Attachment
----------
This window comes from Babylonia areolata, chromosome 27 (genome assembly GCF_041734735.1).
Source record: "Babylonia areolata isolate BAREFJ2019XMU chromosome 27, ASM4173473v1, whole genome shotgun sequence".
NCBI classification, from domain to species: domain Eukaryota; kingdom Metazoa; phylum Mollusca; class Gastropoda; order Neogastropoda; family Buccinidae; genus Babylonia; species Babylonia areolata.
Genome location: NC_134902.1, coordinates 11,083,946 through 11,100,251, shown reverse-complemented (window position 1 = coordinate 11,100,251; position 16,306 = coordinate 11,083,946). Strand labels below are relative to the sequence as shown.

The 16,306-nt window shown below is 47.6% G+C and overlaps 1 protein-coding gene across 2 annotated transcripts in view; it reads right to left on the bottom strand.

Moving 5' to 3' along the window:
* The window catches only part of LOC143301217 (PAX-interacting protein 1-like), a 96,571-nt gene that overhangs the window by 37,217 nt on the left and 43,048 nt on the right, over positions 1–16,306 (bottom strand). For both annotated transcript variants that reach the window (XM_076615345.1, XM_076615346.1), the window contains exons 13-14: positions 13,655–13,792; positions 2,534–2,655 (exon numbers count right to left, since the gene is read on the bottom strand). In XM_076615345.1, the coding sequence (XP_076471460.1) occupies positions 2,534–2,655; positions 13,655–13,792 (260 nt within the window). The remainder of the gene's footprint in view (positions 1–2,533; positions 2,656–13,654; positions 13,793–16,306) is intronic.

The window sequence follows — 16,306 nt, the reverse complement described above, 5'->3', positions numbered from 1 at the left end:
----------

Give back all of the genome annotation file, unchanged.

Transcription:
This window comes from Babylonia areolata, chromosome 27 (genome assembly GCF_041734735.1).
Source record: "Babylonia areolata isolate BAREFJ2019XMU chromosome 27, ASM4173473v1, whole genome shotgun sequence".
NCBI classification, from domain to species: domain Eukaryota; kingdom Metazoa; phylum Mollusca; class Gastropoda; order Neogastropoda; family Buccinidae; genus Babylonia; species Babylonia areolata.
Genome location: NC_134902.1, coordinates 11,083,946 through 11,100,251, shown reverse-complemented (window position 1 = coordinate 11,100,251; position 16,306 = coordinate 11,083,946). Strand labels below are relative to the sequence as shown.

The 16,306-nt window shown below is 47.6% G+C and overlaps 1 protein-coding gene across 2 annotated transcripts in view; it reads right to left on the bottom strand.

Moving 5' to 3' along the window:
* The window catches only part of LOC143301217 (PAX-interacting protein 1-like), a 96,571-nt gene that overhangs the window by 37,217 nt on the left and 43,048 nt on the right, over positions 1–16,306 (bottom strand). For both annotated transcript variants that reach the window (XM_076615345.1, XM_076615346.1), the window contains exons 13-14: positions 13,655–13,792; positions 2,534–2,655 (exon numbers count right to left, since the gene is read on the bottom strand). In XM_076615345.1, the coding sequence (XP_076471460.1) occupies positions 2,534–2,655; positions 13,655–13,792 (260 nt within the window). The remainder of the gene's footprint in view (positions 1–2,533; positions 2,656–13,654; positions 13,793–16,306) is intronic.

The window sequence follows — 16,306 nt, the reverse complement described above, 5'->3', positions numbered from 1 at the left end: